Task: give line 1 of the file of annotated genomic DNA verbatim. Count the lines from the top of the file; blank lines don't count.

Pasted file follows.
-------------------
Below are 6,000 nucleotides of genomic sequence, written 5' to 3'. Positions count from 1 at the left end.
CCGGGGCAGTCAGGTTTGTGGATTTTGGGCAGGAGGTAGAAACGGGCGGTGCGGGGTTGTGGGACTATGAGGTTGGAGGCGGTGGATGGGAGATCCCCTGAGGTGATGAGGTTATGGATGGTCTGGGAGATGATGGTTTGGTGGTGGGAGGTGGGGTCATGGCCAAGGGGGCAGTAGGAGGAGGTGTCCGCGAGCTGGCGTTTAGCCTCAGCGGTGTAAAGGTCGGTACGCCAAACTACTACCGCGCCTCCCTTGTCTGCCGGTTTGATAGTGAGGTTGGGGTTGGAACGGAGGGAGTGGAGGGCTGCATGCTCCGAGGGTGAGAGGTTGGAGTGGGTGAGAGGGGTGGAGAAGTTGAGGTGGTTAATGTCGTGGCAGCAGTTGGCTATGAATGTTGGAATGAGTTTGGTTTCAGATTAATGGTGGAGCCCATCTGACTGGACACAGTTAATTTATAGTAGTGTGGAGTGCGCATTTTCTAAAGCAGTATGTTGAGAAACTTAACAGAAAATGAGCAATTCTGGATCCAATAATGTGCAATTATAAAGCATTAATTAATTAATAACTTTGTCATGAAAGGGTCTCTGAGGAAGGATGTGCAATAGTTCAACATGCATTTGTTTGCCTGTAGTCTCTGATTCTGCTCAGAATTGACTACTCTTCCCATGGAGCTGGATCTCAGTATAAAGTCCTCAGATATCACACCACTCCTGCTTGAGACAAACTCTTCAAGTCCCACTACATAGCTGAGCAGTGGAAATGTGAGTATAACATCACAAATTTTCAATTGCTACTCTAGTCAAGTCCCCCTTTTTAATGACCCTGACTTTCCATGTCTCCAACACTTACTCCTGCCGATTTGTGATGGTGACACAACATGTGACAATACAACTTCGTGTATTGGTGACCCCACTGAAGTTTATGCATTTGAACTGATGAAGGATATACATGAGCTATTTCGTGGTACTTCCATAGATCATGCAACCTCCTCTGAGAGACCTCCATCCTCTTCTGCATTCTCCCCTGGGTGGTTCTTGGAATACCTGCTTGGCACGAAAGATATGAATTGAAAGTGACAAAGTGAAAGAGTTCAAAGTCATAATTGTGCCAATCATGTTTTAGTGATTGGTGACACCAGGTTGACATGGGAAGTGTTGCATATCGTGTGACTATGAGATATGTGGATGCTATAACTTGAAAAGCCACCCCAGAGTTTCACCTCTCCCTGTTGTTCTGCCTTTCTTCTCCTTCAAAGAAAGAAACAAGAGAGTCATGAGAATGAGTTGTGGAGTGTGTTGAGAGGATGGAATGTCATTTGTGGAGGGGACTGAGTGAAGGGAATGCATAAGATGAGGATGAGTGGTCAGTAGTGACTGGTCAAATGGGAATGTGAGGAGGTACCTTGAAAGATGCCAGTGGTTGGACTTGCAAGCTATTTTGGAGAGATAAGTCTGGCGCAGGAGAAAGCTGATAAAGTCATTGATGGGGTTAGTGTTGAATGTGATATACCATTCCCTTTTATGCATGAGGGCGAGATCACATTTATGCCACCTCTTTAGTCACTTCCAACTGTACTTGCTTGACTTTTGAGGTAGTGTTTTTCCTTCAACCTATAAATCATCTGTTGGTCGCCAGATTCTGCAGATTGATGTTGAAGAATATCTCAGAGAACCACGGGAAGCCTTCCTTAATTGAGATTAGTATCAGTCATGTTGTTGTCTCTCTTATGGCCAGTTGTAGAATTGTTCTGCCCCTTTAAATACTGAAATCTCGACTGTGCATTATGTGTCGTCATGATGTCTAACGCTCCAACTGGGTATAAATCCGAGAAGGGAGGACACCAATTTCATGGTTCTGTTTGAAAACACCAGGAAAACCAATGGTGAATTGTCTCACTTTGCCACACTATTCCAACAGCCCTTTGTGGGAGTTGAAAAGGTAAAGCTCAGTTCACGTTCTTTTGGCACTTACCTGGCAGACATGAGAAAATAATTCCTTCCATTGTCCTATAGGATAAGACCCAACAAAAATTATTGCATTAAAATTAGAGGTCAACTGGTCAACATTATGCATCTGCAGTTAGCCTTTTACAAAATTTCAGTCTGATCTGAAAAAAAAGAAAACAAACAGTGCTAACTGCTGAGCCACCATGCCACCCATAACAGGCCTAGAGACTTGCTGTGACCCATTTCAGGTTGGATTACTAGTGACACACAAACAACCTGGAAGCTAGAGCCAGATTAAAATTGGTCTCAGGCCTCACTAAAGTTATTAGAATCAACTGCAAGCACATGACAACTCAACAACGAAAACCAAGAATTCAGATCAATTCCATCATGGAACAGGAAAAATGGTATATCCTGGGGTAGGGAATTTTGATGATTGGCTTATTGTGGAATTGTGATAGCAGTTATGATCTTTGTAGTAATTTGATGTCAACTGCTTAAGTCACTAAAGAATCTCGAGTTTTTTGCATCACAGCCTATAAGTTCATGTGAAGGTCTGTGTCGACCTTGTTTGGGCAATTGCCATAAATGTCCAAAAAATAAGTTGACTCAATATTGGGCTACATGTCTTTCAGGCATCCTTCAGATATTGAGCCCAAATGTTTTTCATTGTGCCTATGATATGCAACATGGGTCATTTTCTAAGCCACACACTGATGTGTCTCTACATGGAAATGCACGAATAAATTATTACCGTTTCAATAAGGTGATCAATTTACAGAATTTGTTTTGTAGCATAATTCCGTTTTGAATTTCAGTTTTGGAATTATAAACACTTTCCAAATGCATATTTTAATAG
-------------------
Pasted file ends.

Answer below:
Below are 6,000 nucleotides of genomic sequence, written 5' to 3'. Positions count from 1 at the left end.